Letters of Anton Chekhov, by Anton Chekhov

To A. S. Suvorin.

YALTA, February 12, 1900.

I have been racking my brains over your fourth act, and have come to no conclusion except, perhaps, that you must not end it up with Nihilists. It’s too turbulent and screaming; a quiet, lyrical, touching ending would be more in keeping with your play. When your heroine begins to grow old without arriving at anything or deciding anything for herself, and sees that she is forsaken by all, that she is uninteresting and superfluous, when she understands that the people around her were idle, useless, bad people (her father too), and that she has let her life slip — is not that more dreadful than the Nihilists?

Your letters about “The Russalka” and Korsh are very good. The tone is brilliant, and they are wonderfully written. But about Konovalov and the jury, I think you ought not to have written, however alluring the subject. Let A—-t write as much as he likes about it, but not you, for it is not your affair. To treat such questions boldly and with conviction, one must be a man with a single purpose, while you would go off at a tangent halfway through the letter — as you have done — saying suddenly that we all sometimes desire to kill someone, and desire the death of our neighbours. When a daughter-in-law feels sick and tired of an invalid mother-in-law, a spiteful old woman, she, the daughter-in-law, feels easier at the thought that the old woman will soon die: but that’s not desiring her death, but weariness, an exhausted spirit, vexation, longing for peace. If that daughter-in-law were ordered to kill the old woman, she would sooner kill herself, whatever desire might have been brooding in her heart.

Why, of course jurymen may make a mistake, but what of that? It does happen by mistake that help is given to the well-fed instead of to the hungry, but whatever you write on that subject, you will reach no result but harm to the hungry. Whether from our point of view the jury are mistaken or not mistaken, we ought to recognize that in each individual case they form a conscious judgment and make an effort to do so conscientiously; and if a captain steers his steamer conscientiously, continually consulting the chart and the compass, and if the steamer is shipwrecked all the same, would it not be more correct to put down the shipwreck not to the captain, but to something else — for instance, to think that the chart is out of date or that the bottom of the sea has changed? Yes, there are three points the jury have to take into consideration: (1) Apart from the criminal law, the penal code and legal procedure, there is a moral law which is always in advance of the established law, and which defines our actions precisely when we try to act on our conscience; thus, for instance, the heritage of a daughter is laid down by law as a seventh part. But you, acting on the dictates of purely moral principle, go beyond the law and in opposition to it, and bequeath her the same share as your sons, for you know that to act otherwise would be acting against your conscience. In the same way it sometimes happens to the jury to be put in a position in which they feel that their conscience is not satisfied by the established law, that in the case they are judging there are fine shades and subtleties which cannot be brought under the provisions of the penal code, and that obviously something else is needed for a just judgment, and that for the lack of that “something” they will be forced to give a judgment in which something is lacking. (2) The jury know that acquittal is not pardon, and that acquittal does not deliver the prisoner from the day of judgment in the other world, from the judgment of his conscience, from the judgment of public opinion; they decide the question only so far as it is a judicial question, and leave A——t to decide whether it is good to kill children or bad. (3) The prisoner comes to the court already exhausted by prison and examination, and he is in an agonizing position at his trial, so that even if he is acquitted he does not leave the court unpunished.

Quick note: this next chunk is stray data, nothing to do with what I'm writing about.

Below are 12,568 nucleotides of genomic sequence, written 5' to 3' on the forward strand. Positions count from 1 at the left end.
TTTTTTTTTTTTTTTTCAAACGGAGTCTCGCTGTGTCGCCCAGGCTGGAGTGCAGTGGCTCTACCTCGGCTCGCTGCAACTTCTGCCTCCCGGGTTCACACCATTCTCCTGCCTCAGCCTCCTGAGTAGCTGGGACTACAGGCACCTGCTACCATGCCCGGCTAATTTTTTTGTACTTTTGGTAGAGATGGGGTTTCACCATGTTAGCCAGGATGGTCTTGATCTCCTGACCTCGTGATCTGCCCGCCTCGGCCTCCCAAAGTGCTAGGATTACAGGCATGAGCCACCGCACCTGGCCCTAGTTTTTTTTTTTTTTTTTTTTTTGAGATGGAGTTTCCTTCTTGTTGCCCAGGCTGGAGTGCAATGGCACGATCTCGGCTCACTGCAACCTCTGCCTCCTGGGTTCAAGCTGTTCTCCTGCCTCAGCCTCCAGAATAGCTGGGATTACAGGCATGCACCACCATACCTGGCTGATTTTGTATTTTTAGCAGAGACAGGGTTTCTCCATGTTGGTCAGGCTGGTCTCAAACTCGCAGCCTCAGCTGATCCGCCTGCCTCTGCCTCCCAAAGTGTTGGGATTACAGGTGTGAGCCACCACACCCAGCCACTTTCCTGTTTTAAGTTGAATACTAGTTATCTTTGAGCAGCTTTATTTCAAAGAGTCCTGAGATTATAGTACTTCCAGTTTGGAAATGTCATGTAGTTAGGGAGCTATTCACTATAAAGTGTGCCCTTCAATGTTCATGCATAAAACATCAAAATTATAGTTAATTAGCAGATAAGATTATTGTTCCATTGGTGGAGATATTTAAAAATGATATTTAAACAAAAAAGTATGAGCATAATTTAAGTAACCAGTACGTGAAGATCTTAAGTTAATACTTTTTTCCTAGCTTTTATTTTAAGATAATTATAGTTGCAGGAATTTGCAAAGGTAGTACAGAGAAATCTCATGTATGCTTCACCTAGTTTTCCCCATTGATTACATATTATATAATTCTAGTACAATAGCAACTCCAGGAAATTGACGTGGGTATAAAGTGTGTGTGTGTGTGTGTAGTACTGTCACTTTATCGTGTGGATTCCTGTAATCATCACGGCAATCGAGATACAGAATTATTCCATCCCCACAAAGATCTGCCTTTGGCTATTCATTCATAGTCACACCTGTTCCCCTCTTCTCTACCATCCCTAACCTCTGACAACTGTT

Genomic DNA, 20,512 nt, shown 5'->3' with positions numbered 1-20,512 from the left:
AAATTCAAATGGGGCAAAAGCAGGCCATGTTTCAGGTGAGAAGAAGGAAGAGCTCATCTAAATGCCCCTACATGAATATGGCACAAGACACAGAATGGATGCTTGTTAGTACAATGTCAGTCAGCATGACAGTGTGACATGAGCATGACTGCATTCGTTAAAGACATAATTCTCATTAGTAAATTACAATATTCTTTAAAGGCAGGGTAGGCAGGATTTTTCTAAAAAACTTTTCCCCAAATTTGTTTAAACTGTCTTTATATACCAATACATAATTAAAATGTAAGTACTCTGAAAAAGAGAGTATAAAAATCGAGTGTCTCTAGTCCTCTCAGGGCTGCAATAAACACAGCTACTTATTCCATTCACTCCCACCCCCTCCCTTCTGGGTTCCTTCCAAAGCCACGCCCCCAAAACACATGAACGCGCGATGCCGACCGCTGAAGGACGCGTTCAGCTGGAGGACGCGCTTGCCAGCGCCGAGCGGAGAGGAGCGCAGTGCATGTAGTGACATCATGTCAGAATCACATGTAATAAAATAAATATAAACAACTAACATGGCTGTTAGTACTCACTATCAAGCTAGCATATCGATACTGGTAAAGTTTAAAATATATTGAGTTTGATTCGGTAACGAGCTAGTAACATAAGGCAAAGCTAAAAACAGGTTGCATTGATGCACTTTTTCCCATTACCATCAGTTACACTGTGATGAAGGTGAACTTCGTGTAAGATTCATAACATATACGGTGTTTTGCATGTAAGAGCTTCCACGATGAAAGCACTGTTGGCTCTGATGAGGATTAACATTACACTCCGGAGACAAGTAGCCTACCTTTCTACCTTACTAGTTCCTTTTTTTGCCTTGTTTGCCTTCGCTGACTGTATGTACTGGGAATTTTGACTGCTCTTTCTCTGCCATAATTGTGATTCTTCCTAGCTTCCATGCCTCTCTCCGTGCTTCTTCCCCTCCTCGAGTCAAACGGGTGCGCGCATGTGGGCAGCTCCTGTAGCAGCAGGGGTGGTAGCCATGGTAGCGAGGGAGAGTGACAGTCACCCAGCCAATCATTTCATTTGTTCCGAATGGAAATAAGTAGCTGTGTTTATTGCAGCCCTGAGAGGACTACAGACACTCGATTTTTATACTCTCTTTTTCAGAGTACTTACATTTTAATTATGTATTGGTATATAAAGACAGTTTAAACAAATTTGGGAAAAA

Well, be that as it may, my letter is almost finished, and I seem to have written nothing. We have the spring here in Yalta, no news of interest. . . .

“Resurrection” is a remarkable novel. I liked it very much, but it ought to be read straight off at one sitting. The end is uninteresting and false — false in a technical sense.


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